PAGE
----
Liver fluke is a growing issue across Australia due to difficulties around diagnosis and recent issues with resistance to treatments.
That’s why veterinary parasitologist, Matt Playford, said the strategies for dealing with liver fluke have changed substantially in recent years.
“Not only is there more fluke in Australia now because there’s more trading of sheep and cattle across the country, but there’s also greater resistance to treatments,” Matt said.
“This means the practical measures producers have used to handle fluke in the past, like April and winter drenches, can’t be relied on anymore.”
Matt said recent fluke trials on a farm on NSW’s South Coast were a good example of resistance, as liver fluke eggs were present before and after treatment.
“The product used for treatment in this case was the number one product on the market, which means we could be staring down the barrel of a widespread resistance problem,” Matt said.
Matt said the most important step producers can take in the fight against fluke is to do a resistance test, which would notify them if their flukicide of choice was effective.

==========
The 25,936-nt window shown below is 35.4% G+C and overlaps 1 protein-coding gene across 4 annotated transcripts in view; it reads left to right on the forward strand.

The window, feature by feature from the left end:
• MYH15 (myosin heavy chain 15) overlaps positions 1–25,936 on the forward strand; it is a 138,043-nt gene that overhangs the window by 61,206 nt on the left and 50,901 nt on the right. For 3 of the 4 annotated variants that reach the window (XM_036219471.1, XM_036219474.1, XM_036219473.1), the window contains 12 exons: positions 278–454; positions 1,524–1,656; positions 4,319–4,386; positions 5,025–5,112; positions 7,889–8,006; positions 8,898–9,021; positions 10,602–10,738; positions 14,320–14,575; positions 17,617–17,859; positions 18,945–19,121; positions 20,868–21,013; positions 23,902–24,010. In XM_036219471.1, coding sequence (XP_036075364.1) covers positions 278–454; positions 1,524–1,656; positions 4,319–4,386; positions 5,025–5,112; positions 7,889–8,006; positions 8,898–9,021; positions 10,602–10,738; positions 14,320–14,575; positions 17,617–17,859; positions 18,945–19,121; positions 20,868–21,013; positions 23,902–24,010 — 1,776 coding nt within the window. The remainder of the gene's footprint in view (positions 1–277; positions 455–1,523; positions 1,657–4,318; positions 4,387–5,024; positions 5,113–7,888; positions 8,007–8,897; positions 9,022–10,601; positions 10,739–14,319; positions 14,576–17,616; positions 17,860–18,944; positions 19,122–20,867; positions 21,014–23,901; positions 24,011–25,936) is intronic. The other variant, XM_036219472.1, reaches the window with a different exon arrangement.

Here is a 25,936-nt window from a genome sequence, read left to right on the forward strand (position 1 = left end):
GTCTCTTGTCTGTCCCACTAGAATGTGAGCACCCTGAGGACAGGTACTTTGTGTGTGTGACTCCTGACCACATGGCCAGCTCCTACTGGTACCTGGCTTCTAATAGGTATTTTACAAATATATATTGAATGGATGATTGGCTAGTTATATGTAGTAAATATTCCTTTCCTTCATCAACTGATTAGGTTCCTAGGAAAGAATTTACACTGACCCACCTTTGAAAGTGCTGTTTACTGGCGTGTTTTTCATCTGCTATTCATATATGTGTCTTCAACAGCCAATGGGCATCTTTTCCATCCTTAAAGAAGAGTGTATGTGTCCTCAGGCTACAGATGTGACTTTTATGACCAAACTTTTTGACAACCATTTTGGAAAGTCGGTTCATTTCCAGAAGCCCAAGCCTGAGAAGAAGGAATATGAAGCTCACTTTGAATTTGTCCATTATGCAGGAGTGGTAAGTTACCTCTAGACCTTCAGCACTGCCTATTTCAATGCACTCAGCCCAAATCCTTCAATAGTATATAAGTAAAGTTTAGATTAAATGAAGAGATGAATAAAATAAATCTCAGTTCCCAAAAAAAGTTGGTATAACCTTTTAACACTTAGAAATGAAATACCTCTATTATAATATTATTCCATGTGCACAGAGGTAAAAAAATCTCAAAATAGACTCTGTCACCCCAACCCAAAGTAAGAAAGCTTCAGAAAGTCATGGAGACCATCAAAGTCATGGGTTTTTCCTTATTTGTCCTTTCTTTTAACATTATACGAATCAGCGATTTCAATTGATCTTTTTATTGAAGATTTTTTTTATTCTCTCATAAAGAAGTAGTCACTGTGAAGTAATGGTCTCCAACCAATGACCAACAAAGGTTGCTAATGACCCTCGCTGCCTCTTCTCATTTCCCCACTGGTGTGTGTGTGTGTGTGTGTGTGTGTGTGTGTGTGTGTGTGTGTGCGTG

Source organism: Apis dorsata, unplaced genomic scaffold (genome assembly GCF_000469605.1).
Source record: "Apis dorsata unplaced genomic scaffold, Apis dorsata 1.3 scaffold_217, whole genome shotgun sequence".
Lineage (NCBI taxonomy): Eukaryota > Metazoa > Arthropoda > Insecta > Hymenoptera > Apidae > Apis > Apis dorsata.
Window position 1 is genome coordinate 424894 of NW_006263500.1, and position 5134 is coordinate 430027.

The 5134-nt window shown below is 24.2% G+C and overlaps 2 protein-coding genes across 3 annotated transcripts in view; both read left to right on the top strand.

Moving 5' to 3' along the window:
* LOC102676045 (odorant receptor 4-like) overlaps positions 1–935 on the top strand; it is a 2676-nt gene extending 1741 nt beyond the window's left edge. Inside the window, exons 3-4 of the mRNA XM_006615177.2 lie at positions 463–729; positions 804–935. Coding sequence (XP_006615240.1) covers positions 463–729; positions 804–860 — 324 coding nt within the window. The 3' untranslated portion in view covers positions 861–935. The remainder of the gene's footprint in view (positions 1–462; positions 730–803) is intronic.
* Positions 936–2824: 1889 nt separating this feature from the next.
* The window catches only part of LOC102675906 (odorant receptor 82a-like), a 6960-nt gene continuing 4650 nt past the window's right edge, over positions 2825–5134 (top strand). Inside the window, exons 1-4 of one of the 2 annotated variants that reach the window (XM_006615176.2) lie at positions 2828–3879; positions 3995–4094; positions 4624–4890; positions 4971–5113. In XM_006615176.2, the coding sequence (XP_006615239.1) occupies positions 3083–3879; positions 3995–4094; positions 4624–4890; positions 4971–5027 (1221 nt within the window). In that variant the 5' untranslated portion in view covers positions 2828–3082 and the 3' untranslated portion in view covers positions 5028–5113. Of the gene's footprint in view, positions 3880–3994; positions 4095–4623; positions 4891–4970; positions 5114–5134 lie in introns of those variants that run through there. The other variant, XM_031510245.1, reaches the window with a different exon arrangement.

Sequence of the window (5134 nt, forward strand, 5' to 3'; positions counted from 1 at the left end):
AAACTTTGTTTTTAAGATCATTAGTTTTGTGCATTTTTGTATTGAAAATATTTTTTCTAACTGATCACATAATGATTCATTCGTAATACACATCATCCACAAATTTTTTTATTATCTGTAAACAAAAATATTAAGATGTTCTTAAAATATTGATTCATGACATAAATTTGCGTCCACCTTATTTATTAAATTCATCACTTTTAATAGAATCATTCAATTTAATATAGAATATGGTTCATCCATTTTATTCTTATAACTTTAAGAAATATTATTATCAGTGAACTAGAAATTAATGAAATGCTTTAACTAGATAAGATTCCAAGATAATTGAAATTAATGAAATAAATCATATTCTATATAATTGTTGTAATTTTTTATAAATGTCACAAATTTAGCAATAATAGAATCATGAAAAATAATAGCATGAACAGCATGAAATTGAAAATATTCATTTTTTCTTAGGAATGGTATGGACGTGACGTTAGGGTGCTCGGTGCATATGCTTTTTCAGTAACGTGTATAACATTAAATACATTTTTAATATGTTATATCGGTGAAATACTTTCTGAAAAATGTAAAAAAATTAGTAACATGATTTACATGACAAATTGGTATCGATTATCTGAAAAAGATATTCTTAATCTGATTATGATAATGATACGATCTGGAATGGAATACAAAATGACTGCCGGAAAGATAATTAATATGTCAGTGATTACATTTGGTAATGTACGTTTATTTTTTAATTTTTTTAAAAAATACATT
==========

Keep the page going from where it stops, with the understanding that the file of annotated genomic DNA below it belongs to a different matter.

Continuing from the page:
“A resistance test is going to tell you whether you’re wasting money treating your stock with a particular flukicide and can help us understand the products where there’s resistance so we can work to develop new solutions,” he said.
The second strategy Matt said producers should undertake against fluke was to visit Paraboss’s Wormboss website to learn more about the biology and life cycle of liver fluke.
“Once you’ve confirmed resistance, you can use this tool to learn more about the disease and some of the effective measures you can put in place relative to your own farm,” he said.
“Bear in mind that some of the strategies that might work for you, like fencing off low-lying country and removing stock from wet areas, won’t be the same strategies the next producer can use.”
MLA and NH Foods developed the video ‘NH Foods Australia – liver fluke in cattle’: